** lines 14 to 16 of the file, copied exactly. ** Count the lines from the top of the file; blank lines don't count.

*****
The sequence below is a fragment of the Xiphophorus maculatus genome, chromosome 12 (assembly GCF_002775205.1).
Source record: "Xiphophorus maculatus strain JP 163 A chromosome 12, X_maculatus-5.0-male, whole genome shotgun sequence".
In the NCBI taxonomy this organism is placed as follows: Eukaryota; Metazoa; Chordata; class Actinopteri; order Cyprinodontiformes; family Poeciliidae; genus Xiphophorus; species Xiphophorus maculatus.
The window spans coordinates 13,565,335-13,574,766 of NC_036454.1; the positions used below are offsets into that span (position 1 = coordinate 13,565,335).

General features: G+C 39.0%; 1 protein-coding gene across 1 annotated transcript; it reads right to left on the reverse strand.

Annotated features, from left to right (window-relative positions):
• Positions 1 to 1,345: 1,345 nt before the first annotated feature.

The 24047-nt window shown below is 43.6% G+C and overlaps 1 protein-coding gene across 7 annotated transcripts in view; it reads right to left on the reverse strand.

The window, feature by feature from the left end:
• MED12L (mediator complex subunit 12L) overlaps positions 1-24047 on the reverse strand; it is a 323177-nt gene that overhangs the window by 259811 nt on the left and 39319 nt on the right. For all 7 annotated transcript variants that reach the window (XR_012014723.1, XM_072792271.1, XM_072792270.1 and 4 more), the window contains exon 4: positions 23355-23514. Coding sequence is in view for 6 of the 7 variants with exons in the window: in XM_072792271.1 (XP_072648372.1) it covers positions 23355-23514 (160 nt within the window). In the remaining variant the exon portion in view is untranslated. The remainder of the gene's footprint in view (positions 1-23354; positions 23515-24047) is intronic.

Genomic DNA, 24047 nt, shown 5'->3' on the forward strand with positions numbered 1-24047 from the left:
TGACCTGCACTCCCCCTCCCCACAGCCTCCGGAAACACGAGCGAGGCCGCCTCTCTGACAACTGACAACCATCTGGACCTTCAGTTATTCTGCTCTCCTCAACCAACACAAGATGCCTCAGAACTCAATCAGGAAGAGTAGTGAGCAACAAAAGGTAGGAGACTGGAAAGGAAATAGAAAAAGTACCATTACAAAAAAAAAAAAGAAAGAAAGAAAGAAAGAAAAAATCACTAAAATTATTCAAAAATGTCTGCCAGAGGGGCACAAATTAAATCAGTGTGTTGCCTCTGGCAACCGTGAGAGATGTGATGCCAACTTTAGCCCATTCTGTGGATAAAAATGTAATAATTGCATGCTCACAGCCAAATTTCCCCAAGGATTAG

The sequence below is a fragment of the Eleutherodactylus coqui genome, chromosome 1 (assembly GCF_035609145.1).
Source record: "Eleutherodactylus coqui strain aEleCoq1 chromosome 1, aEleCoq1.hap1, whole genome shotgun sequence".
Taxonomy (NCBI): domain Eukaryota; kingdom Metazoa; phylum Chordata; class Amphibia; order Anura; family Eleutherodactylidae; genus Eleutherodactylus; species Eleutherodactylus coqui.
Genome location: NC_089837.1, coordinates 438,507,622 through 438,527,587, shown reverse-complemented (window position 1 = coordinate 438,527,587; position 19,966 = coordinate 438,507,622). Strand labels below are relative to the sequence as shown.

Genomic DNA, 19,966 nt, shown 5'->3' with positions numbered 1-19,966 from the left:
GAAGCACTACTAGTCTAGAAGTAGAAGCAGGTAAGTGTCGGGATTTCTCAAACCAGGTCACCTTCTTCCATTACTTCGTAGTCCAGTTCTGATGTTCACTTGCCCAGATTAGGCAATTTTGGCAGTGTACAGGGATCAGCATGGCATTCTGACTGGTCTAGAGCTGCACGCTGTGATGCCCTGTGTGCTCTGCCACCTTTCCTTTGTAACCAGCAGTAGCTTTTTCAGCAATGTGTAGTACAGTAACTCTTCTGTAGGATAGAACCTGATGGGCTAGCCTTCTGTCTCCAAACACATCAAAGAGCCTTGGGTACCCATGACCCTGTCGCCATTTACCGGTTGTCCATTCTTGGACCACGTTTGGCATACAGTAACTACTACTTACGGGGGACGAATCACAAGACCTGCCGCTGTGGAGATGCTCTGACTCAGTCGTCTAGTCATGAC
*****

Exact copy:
Source record: "Eleutherodactylus coqui strain aEleCoq1 chromosome 1, aEleCoq1.hap1, whole genome shotgun sequence".
Taxonomy (NCBI): domain Eukaryota; kingdom Metazoa; phylum Chordata; class Amphibia; order Anura; family Eleutherodactylidae; genus Eleutherodactylus; species Eleutherodactylus coqui.
Genome location: NC_089837.1, coordinates 438,507,622 through 438,527,587, shown reverse-complemented (window position 1 = coordinate 438,527,587; position 19,966 = coordinate 438,507,622). Strand labels below are relative to the sequence as shown.